It’s always a kind of marvel when a band manages to doff everything fans come to love them for, relentlessly pursue a new direction, sign to a more commercial label—and survive. For Red Hot Chili Peppers, that moment came at Californication. And it wasn’t without hinge. Parts of the album are a veritable “Greatest Hits,” with stupidly infectious earworms like “Scar Tissue,” “Otherside,” “Around the World,” and even the title track. This from a band who got their start rapping over poorly recorded funk mixes, who appeared on the cover of Rolling Stone in nothing but nothing. Californication saw the prodigal return of guitarist John Frusciante, who had departed from the band seven years prior. Fresh out of rehab from a heroin addiction, the chemistry that re-sparked between Kiedis and the guitarist was magical. Californication, despite its relative lack of hard-bopping funk, was a success. But the formula it established—producer Rick Rubin, Frusciante’s lush arrangements, Cello Studios, a singles-oriented album—was perfected in By The Way.
Riding on the shoulders of Californication’s sales—still the highest of any Peppers release—as well as the massive success of the accompanying tour, the band threw that weight into By The Way. Recorded partially at their old haunt, Cello Studios, they relocated to the Chateau Marmont in Los Angeles, this was the Chili Peppers’ fourth album under the guiding hand (and beard) of Rubin—whose laissez-faire approach was essential to their artistic freedom. That’s not to say he didn’t have input—those who still criticized Californication’s abandonment of testosterone-fueled funk would not be sated by its follow-up. By The Way is almost entirely devoid of funk—and yet that’s unfair to say about nearly any Chili Peppers release; there are undeniable elements in the details of the album. Funk has always informed their records and, if it did fade out of sight, was always present at live shows where the band meshed the old with the new, even beginning each concert with an improvisational funk jam which segued into their opener.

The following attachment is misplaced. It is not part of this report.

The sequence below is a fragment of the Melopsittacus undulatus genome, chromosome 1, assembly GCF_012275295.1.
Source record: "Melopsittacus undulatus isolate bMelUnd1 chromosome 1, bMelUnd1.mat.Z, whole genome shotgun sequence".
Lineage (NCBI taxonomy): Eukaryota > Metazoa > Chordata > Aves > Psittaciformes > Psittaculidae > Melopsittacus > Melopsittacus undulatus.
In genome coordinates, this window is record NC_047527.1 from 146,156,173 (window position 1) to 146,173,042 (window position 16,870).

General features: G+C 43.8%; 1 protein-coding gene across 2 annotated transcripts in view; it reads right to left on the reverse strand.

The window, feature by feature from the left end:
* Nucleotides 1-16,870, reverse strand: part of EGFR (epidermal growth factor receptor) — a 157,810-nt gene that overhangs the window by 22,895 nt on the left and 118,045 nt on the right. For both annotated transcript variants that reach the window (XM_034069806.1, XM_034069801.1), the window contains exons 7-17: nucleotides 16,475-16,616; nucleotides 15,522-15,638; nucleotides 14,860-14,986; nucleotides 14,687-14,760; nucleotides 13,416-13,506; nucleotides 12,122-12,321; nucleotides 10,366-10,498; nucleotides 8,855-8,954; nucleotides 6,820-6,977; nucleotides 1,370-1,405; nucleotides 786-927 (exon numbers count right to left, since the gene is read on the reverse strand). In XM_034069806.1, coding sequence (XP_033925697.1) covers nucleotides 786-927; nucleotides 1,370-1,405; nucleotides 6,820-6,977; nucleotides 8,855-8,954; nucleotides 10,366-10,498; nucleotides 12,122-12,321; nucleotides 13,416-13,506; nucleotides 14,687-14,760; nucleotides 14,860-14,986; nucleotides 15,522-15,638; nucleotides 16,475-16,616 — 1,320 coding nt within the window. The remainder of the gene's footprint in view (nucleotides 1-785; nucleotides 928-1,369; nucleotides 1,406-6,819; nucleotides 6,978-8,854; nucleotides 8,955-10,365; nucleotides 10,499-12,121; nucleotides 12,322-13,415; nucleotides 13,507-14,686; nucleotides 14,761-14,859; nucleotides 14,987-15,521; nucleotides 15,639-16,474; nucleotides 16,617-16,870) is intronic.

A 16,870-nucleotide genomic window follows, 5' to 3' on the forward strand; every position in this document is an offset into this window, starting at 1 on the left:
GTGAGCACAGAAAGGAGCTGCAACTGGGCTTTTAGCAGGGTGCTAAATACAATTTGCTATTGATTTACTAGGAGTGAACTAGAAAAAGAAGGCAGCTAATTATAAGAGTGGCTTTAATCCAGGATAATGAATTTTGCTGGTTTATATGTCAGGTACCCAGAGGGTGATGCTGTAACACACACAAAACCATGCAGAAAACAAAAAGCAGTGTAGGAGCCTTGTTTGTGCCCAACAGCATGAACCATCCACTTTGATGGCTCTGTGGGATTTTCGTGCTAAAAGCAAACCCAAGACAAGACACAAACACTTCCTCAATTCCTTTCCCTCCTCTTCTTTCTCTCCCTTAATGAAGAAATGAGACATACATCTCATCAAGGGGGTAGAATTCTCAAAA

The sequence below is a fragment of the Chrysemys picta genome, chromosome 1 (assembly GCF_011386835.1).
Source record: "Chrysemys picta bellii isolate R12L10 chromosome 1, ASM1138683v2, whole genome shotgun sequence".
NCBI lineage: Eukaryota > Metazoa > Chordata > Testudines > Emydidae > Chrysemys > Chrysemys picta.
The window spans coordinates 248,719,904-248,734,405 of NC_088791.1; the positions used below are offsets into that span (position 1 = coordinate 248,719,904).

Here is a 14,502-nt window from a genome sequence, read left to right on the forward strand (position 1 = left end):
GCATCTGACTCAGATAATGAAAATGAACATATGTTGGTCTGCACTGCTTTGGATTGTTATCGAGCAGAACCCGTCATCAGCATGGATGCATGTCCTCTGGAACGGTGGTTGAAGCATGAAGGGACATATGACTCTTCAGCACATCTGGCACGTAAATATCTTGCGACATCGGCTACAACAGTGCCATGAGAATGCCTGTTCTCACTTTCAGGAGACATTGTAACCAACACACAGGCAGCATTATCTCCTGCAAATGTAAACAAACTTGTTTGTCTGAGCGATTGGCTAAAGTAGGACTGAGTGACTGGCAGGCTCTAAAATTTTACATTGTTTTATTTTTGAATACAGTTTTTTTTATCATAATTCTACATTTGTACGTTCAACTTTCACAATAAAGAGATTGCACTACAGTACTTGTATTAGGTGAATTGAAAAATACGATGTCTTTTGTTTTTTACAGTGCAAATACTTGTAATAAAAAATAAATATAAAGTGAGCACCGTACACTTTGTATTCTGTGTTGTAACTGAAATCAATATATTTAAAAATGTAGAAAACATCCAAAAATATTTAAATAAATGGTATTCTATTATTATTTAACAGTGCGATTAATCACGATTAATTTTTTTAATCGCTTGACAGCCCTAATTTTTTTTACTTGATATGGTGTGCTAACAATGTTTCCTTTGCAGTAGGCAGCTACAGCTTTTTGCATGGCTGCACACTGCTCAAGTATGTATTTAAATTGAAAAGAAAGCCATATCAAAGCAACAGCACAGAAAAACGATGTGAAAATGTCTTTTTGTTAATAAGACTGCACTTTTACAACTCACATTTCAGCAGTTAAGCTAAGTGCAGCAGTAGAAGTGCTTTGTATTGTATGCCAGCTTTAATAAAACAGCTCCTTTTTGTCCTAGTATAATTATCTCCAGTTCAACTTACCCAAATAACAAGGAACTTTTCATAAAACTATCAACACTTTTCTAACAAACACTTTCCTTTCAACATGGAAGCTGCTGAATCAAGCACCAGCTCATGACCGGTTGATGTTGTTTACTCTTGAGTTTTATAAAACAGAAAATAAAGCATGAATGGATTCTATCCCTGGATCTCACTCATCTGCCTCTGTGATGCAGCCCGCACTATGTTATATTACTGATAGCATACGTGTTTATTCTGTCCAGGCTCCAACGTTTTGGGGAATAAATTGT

Around this era, “By the Way” became that opener, its anthemic head feeding well into the slap-bass freakout—perfect to hype a crowd, or in the case of the album, a listener. Who at some point in their lives since hasn’t stood outside a venue and debated bursting into “By The Way?” Before “By The Way” loses resonance or the listener dwells too long, the insistent quarter-note drum work of “Universally Speaking” bursts through, likewise the ominous bass-tones of “This Is the Place” quickly replace the final image of it, and so on. By The Way’s binding is no chainlink—its seamless mesh.
If the word “clean” can be applied to the Chili Peppers, By The Way takes the cake. Kiedis and Frusciante had left their drug days firmly behind them. With an astonishing slowing of pace in favor of songmanship, melody shone through. They were what Frusciante called “English” songs, by which he meant the tradition of swelling, intricate arrangements a la The Beatles and The Beach Boys (the latter an admitted influence on the doo-wop harmonies of the album). The album was originally intended to be half “English,” half punk—but Rubin vetoed the latter, for lack of originality. Either would have marked a new direction for the band, and as it happened there are plenty of styles represented: The cosmic ska of “On Mercury,” the Latin ballad in “Cabron,” and of course the high-noon funk of “Throw Away Your Television.” Though the styles that did win out were not without quandary.
Like any great album, it was not a bloodless effort. With Frusciante back in the stirrups, the band’s chemistry altered considerably.